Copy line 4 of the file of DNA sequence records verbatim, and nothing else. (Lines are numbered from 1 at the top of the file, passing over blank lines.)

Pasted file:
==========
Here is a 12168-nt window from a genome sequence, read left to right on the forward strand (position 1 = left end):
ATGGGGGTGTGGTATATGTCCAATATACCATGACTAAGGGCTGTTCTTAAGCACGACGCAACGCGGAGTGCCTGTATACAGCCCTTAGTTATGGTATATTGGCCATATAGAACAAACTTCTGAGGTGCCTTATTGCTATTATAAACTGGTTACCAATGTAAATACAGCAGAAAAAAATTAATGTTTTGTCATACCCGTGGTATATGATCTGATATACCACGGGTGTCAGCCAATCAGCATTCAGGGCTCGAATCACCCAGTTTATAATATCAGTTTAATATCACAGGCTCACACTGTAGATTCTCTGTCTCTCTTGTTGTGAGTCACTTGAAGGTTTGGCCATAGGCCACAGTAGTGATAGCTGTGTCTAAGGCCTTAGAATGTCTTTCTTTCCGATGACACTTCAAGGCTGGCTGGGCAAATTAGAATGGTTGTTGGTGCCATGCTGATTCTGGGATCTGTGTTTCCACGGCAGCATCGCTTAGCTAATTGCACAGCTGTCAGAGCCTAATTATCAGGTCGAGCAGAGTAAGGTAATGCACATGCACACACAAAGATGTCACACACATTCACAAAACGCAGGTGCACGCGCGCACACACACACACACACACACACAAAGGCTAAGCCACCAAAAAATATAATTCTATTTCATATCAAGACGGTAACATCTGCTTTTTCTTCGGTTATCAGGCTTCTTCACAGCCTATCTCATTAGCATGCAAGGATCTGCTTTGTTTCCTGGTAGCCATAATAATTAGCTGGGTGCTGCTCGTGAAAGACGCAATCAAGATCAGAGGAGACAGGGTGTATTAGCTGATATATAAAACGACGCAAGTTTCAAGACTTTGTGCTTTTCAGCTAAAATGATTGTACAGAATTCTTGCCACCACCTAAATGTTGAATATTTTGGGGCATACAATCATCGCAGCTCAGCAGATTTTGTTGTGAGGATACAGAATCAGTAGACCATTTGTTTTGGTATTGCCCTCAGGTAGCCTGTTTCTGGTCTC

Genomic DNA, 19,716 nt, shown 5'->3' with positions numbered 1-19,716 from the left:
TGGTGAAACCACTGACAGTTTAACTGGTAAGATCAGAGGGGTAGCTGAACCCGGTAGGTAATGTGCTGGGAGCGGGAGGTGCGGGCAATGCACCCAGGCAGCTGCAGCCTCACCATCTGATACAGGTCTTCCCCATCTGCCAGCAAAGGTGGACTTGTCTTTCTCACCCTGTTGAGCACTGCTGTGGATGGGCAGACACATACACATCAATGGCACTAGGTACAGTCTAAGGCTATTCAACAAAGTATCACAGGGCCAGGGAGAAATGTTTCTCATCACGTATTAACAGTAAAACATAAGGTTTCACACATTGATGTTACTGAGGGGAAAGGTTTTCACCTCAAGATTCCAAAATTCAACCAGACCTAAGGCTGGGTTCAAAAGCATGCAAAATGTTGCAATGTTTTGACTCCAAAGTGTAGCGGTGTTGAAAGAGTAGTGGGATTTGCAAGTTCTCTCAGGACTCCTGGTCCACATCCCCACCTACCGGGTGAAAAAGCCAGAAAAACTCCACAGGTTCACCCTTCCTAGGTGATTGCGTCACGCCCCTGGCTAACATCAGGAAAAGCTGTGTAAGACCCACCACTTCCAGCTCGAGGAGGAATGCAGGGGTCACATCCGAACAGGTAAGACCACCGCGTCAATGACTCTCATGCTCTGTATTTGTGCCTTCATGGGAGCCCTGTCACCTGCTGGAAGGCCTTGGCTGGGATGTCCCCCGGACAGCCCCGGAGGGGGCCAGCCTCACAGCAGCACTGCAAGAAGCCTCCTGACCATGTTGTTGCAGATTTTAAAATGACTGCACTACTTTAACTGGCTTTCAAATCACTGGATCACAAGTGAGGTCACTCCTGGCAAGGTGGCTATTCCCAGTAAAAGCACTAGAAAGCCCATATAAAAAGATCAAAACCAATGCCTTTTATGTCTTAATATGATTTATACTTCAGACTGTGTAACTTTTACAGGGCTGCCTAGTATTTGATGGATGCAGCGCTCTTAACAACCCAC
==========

TGGTGAAACCACTGACAGTTTAACTGGTAAGATCAGAGGGGTAGCTGAACCCGGTAGGTAATGTGCTGGGAGCGGGAGGTGCGGGCAATGCACCCAGGCAGCTGCAGCCTCACCATCTGATACAGGTCTTCCCCATCTGCCAGCAAAGGTGGACTTGTCTTTCTCACCCTGTTGAGCACTGCTGTGGATGGGCAGACACATACACATCAATGGCACTAGGTACAGTCTAAGGCTATTCAACAAAGTATCACAGGGCCAGGGAGAAATGTTTCTCATCACGTATTAACAGTAAAACATAAGGTTTCACACATTGATGTTACTGAGGGGAAAGGTTTTCACCTCAAGATTCCAAAATTCAACCAGACCTAAGGCTGGGTTCAAAAGCATGCAAAATGTTGCAATGTTTTGACTCCAAAGTGTAGCGGTGTTGAAAGAGTAGTGGGATTTGCAAGTTCTCTCAGGACTCCTGGTCCACATCCCCACCTACCGGGTGAAAAAGCCAGAAAAACTCCACAGGTTCACCCTTCCTAGGTGATTGCGTCACGCCCCTGGCTAACATCAGGAAAAGCTGTGTAAGACCCACCACTTCCAGCTCGAGGAGGAATGCAGGGGTCACATCCGAACAGGTAAGACCACCGCGTCAATGACTCTCATGCTCTGTATTTGTGCCTTCATGGGAGCCCTGTCACCTGCTGGAAGGCCTTGGCTGGGATGTCCCCCGGACAGCCCCGGAGGGGGCCAGCCTCACAGCAGCACTGCAAGAAGCCTCCTGACCATGTTGTTGCAGATTTTAAAATGACTGCACTACTTTAACTGGCTTTCAAATCACTGGATCACAAGTGAGGTCACTCCTGGCAAGGTGGCTATTCCCAGTAAAAGCACTAGAAAGCCCATATAAAAAGATCAAAACCAATGCCTTTTATGTCTTAATATGATTTATACTTCAGACTGTGTAACTTTTACAGGGCTGCCTAGTATTTGATGGATGCAGCGCTCTTAACAACCCAC